That’s 4.

It’s an impressive choice but I wasn’t surprised at all because it’s what I expected from an American soda machine.  I selected Caffeine Free Diet Coke and prepared to fill up my oversized 64oz (approx 2 litre) plastic cup.

But no, there was another layer of choices awaiting me.

images34RVM3MM

Yes, that’s right.  I could have…

  • Cherry
  • Orange
  • Vanilla
  • Raspberry
  • Lime
  • Cherry Vanilla

…versions of Caffeine Free Diet Coke.

What the hell??  That’s AWESOME!

This got me thinking, is it the same for other drinks?

Yep.

imagesLH6K4J4H

Orange Fanta Zero comes with the option of:

  • Cherry
  • Strawberry
  • Raspberry
  • Grape
  • Lime
  • Fruit Punch
  • Peach

imagesNXJC7Q8I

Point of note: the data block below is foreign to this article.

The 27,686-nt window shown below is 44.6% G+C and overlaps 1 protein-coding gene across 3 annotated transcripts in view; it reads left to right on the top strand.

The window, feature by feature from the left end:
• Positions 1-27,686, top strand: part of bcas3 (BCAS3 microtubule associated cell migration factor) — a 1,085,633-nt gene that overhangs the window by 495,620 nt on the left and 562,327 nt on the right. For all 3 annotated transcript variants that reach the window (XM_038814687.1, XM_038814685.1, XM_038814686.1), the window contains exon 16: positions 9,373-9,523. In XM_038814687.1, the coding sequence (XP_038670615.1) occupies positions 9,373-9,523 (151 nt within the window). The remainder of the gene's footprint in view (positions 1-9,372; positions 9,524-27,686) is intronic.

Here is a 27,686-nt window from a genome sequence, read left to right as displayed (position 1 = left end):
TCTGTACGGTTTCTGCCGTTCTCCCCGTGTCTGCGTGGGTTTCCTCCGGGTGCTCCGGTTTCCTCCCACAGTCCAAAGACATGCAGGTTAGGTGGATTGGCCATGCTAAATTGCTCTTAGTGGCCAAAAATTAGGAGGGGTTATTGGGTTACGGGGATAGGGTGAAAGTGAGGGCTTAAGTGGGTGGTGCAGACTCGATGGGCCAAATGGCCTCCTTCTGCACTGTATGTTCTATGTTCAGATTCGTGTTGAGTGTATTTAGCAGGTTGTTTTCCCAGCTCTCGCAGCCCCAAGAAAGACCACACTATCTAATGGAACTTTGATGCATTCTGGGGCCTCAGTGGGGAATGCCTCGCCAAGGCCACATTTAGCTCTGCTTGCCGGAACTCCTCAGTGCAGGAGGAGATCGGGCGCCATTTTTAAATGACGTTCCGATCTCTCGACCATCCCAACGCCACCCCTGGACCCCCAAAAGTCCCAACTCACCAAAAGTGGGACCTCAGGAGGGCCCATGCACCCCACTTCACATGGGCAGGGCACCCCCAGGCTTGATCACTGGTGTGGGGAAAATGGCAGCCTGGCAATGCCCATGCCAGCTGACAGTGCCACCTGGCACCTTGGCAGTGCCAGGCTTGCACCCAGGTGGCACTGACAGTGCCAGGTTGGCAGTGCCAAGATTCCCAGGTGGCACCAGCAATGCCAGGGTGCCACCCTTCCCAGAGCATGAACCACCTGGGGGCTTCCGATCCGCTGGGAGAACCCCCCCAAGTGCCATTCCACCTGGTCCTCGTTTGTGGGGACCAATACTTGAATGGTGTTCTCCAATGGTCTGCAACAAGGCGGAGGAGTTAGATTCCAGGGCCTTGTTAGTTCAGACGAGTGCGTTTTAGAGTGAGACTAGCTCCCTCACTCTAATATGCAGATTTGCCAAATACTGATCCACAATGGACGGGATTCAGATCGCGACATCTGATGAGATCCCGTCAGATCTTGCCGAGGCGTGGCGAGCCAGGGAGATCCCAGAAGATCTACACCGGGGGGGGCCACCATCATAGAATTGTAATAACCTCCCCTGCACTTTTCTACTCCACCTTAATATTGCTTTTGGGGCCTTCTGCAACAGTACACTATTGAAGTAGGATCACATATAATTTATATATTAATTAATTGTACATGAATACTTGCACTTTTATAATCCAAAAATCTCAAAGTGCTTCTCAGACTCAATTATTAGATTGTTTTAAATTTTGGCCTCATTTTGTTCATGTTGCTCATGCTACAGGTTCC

Lemonade comes with the option of:

  • Cherry
  • Orange
  • Strawberry
  • Raspberry
  • Fruit Punch

images3KHD0GK8

Even Ginger Ale gets a flavour makeover:

  • Orange
  • Cherry
  • Vanilla
  • Lime
  • Raspberry

My wife wanted Dr.Pepper and she had the choices of Cherry Dr.Pepper or Cherry Vanilla Dr.Pepper in addition to the (now somewhat boring) regular Dr.Pepper.

I’d never seen anything like it.

And yet, with all the awesome innovations in convenience and technology, the Americans STILL don’t appreciate the importance of privacy in the toilet!

stall gap

“Peek-a-boo! I see poo!”